Application and Futuremark Performance

We've had the opportunity to take an overclocked Intel Core i7-2600K for a spin before, but Origin's 4.5GHz overclock is the highest we've seen from a boutique system thus far. The Intel 510 series SSD is also very fast and should placate PCMark, so let's see how the Genesis stacks up.

Much to the surprise of no one, the Origin Genesis hangs out at the top of every chart. It boasts the highest overclock on Sandy Bridge (already a performance-per-clock demon) and has among the fastest SSDs on the market along with one of the fastest graphics solutions we've ever tested. The key word, really, is "fast."

Amusingly, the only 3DMark not tied up in being as heavily CPU-bound is 3DMark03. All of the other tests show the SLI'd GeForce GTX 560 Ti's powering the Origin Genesis beating up on faster graphics solutions. We've been questioning the value of the 3DMark suite for some time, and while it makes for easier comparisons in notebooks, desktop machines are so incredibly fast now that these results are much less useful. What are you supposed to do when an ostensibly independent benchmark is so easily skewed by a single component it's not even expressly designed to test, as is the case when the PCMark scores inflate on account of an SSD or 3DMark gets hung up on processor power?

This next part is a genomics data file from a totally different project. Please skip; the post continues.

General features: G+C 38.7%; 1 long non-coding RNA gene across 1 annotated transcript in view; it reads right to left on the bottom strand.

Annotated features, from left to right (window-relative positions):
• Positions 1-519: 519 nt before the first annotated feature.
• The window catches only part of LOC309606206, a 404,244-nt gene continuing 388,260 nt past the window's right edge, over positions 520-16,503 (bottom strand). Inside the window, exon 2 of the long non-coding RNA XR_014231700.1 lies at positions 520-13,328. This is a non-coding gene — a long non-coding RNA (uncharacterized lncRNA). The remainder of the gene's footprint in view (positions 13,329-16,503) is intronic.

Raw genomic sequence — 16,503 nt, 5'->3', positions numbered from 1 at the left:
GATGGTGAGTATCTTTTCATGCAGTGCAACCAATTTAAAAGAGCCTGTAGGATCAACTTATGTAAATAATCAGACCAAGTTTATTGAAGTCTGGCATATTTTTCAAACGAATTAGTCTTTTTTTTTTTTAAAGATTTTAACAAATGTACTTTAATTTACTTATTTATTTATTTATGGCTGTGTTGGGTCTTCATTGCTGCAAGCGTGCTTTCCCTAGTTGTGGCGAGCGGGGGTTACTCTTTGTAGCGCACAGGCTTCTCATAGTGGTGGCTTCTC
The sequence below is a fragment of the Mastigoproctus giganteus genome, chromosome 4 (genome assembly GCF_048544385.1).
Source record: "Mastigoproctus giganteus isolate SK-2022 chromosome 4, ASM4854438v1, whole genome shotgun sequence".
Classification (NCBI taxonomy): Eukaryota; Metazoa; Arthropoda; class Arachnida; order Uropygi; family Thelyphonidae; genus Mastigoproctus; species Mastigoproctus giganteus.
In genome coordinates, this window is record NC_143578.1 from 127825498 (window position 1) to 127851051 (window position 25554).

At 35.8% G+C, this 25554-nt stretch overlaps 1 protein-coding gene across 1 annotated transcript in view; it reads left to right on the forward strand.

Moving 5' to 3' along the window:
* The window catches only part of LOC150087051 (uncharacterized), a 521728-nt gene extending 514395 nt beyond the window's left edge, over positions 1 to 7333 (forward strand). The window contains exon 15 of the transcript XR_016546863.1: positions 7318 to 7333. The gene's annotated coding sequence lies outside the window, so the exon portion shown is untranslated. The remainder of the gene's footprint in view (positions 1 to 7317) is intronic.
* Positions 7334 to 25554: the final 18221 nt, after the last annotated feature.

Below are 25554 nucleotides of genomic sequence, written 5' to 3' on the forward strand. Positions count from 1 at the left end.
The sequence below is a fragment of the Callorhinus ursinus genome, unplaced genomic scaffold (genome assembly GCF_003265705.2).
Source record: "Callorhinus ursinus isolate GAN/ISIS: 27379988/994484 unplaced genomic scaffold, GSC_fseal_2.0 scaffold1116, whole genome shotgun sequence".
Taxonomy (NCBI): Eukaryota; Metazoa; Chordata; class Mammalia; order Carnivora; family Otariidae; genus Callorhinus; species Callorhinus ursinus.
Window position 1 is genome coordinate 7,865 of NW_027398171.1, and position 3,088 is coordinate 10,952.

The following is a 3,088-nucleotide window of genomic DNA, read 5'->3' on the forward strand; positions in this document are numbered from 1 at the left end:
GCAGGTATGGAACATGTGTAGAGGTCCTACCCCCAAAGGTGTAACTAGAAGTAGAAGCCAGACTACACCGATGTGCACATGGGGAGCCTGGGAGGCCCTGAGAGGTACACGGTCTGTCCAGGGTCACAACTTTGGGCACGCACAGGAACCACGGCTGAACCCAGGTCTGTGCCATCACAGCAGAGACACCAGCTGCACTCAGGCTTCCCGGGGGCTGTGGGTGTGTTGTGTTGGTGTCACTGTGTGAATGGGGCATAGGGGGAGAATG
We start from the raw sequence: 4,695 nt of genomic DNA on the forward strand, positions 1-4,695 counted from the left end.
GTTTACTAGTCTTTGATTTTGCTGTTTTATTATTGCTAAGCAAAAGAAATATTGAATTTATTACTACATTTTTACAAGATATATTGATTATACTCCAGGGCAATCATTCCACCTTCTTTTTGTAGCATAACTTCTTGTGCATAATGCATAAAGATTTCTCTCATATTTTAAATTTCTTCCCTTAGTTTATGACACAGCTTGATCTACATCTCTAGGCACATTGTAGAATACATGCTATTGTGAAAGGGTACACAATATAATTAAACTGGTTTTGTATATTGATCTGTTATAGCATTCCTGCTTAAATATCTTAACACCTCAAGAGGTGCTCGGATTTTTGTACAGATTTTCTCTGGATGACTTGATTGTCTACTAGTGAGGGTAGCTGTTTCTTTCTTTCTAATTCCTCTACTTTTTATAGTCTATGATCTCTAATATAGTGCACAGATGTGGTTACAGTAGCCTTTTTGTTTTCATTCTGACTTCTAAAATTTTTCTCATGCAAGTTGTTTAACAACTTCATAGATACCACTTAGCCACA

Introducing the Origin Genesis Gaming Performance
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  • brucek2 - Saturday, April 02, 2011 - link

    What are you supposed to do when an ostensibly independent benchmark is so easily skewed by a single component it's not even expressly designed to test, as is the case when the PCMark scores inflate on account of an SSD or 3DMark gets hung up on processor power?


    Neither of those examples seems so bad to me? If PCMark is supposed to indicate overall PC responsiveness, then seeing a noticeable boost from a SSD seems correct? And we all know its possible for CPU to be the limiting factor in graphic performance depending on the game and graphic settings, especially at low resolutions like 1024x768?